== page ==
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Behind Bars: Work day provides a taste of freedom

By Brian Wood, Behind Bars Columnist - | Jan 1, 2017

I close my eyes letting the warm water pout over my head, drowning out all other sound. I pretend I’m showering in the privacy of my own home rather than mere feet from the prisoners in the “Dayroom.” I started doing this my first week in prison and still occasionally do so, though less and less as time goes by.

Today I needed no such fantasy.

I left the prison today. I felt elated as I walked beyond the barbed wire that has served as a boundary to my world for the last couple of years. It was exhilarating to ride in a vehicle without shackles binding my wrists and ankles. I was even able to roll down the window and feel the wind on my face. The highlight of my day was probably when I was able to sit down and take it all in as I ate an apple under a tree…. a tree.

RELATED: The more time I spend in prison, the more I appreciate what I have

Of course, I had to come back to prison when the work day was over. This was all part of a volunteer job I was fortunate enough to be selected for. At the prison in Draper there are a number of off-site jobs, prisoners are able to do, but in Gunnison this is the only one. And right now, there are only two of us and it’s only on Wednesdays. It’s perfect for me because I can still work in the education department and do the Snow College building trades program.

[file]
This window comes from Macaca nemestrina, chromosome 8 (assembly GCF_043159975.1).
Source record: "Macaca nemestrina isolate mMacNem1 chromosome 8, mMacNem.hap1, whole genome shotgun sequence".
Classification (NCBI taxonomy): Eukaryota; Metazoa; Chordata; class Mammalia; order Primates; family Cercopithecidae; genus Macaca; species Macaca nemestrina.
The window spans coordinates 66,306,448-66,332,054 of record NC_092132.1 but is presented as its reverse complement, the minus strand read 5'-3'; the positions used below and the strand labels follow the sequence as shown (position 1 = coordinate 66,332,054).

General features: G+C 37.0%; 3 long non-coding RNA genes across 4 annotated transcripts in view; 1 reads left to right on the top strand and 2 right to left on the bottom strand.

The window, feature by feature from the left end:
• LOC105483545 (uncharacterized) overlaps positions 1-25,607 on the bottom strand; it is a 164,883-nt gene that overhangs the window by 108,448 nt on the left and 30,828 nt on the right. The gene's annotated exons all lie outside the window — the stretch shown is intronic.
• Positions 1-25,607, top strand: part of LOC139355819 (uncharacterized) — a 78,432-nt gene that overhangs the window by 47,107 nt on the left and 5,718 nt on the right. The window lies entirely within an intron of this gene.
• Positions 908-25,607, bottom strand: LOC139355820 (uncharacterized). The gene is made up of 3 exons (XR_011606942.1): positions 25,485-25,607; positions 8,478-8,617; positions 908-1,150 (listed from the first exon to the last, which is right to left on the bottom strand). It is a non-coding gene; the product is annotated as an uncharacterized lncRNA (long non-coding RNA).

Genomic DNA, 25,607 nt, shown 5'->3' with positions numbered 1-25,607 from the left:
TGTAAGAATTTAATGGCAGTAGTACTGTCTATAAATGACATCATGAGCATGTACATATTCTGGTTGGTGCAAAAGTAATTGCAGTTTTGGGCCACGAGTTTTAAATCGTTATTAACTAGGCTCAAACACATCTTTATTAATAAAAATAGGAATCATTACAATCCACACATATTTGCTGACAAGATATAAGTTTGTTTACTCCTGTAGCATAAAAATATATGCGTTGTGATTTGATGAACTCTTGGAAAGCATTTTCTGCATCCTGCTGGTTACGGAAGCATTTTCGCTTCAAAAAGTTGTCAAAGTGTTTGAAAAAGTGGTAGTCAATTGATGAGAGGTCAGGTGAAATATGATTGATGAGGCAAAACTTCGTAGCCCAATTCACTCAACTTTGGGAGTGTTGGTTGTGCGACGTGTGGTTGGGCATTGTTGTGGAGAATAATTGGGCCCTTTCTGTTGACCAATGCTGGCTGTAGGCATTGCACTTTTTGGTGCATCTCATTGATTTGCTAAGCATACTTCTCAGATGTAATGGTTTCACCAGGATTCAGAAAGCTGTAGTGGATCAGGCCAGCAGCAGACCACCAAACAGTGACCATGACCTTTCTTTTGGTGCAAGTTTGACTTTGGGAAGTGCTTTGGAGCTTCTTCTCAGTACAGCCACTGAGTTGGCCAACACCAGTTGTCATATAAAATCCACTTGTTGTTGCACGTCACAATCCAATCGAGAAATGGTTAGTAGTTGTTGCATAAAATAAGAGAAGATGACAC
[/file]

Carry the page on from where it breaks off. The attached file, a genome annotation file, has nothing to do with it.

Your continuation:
I’m a Sanitization Specialist at White Hills outside of Mayfield… or a trash picker at the dump if you want to be a jerk about it. The job is simple but not easy. We walk outside the dump and pick up all the debris that has blown beyond the fence line.

In the first five minutes, I came across an inflated sheep and cracked a joke to the officers about even their blow-up dolls being sheep in this rural community. The officer picked it up to investigate and I was quite surprised to see it really was the novelty item I had joked about, complete with lipstick on its face.

I’m sure I’m going to see all sorts of things. Close to the fence there’s quite a variety, but as you get further from the dump it’s really just a bunch of plastic bags, or “desert ghosts,” as pilots refer to them. The proprietor at White Hills gave us of that factoid, saying they can fly miles into the air.

The terrain is a bunch of steep hills and valleys which had a couple benefits. I could stand at the top of a hill and get a great view of the wide open space, and by the end of the day I had received a decent workout. Most bags can be found on the hillsides stuck to all sorts of thorny bushes. They have been sun baked and tangled in the thistles, so it’s a chore to extricate them as they shred easily.

The mud in the valleys made it difficult to maneuver and made our bags heavy as it had become one with the cardboard buried within it. I imagine as we work into the winter months the mud will be less of a problem, but the cold will bring other challenges.

All in all the taste of freedom was worth the blisters and back-ache. I’m sure when I’m free I won’t look forward to a day of hard labor in the great outdoors, but I imagine this whole experience will help me take less for granted.


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